It is also important for a midwife to be sensitive to women's non-verbal communication.

An important aspect is establishing a relationship and building trust so the women feel cared for by the midwife.

Midwives significantly prefer to follow the women through their entire labour and birth.
Pictorial Guide
Video Link
Visual Aids
Communication has evolved...
(Butler et al. 2008, Lundgren & Dahlberg 2002, Halldorsdottir & Karlsdottir 2011)
Inter-professional collaboration is a range of professionals with varying skills that work together as a team to deliver care which focuses on a patient’s health and needs.

(Mitchell et al. 2008)
Benefits of Collaboration
Making use of various professionals' specialised knowledge provides effective patient care as the patient benefits from many forms of expertise.
Good patient care is achieved when multidisciplinary team members collaborate through the use of questions, reflection and reviews on each other.
Able to access other services to aid the patient as other professionals' opinions, perspectives and contributions to patient care are valued.
If all professionals are aware of all aspects of care the patient is receiving, each team member understands the plan of care, reducing delays and unnecessary mistakes.
Professionals flourish if there is a good team and patients feel more confident knowing the team work well together and are likely to be more cooperative with treatments.
Disadvantages of Collaboration
Ineffective communication within a multidisciplinary team can result in inadequate documentation and can obstruct information being relayed, this could compromise the safety of patients and hinder their outcomes.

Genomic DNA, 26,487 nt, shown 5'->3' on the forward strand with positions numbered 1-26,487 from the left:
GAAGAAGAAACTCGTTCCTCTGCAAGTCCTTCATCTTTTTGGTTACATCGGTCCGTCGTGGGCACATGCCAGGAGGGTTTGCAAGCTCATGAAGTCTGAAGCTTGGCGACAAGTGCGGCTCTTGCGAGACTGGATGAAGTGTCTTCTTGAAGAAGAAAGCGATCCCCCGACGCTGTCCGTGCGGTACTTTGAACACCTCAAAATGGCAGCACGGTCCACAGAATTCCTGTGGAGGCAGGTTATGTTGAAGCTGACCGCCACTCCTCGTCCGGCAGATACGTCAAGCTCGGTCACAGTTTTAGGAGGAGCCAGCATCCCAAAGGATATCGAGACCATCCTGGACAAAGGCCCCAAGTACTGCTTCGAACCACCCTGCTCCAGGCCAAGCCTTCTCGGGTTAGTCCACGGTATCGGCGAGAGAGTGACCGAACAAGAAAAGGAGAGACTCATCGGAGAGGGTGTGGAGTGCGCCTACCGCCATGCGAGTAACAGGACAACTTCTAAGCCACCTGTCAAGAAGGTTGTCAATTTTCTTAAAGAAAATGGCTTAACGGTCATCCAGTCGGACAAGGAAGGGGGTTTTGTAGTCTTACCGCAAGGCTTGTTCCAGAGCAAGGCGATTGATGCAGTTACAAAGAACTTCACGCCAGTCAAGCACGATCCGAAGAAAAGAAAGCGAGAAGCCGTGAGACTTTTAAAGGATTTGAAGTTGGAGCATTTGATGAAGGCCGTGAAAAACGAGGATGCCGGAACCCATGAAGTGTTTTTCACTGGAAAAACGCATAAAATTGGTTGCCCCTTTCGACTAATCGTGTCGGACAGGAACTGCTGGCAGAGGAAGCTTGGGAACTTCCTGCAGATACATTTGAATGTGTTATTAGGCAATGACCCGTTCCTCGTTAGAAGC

If there is a lack of teamwork training, this could reduce the quality of care delivered and put patients' safety at risk.
Hierarchies within a team affects collaboration as if professionals do not voice their opinions this could hinder patients care.
If certain professionals do not enjoy their occupation, this can have an adverse effect on the rest of the team and could cause an increase in medical faults.
If the team leader is unapproachable and is unable to maintain cohesion between professionals it can lead to unproductive team meetings regarding patients' problems, progress and goals.
(Wong 2007)
(Benson 2010)
(Weller et al. 2011)
(Deering et al. 2011)
(Dean 2011)
Ensures the patient has a smooth journey from admission, to their care and being discharged through structured care plans.
(Rotter et al. 2010)
(Braaf et al. 2011)
(McQuillan 2009)
(Rice et al. 2010)
(Chang et al. 2009)
(Nagi et al. 2012)
If professionals do not understand each other's roles and responsibilities it can impede on consultations and referrals being effective.
(Murray-Davis et al. 2011)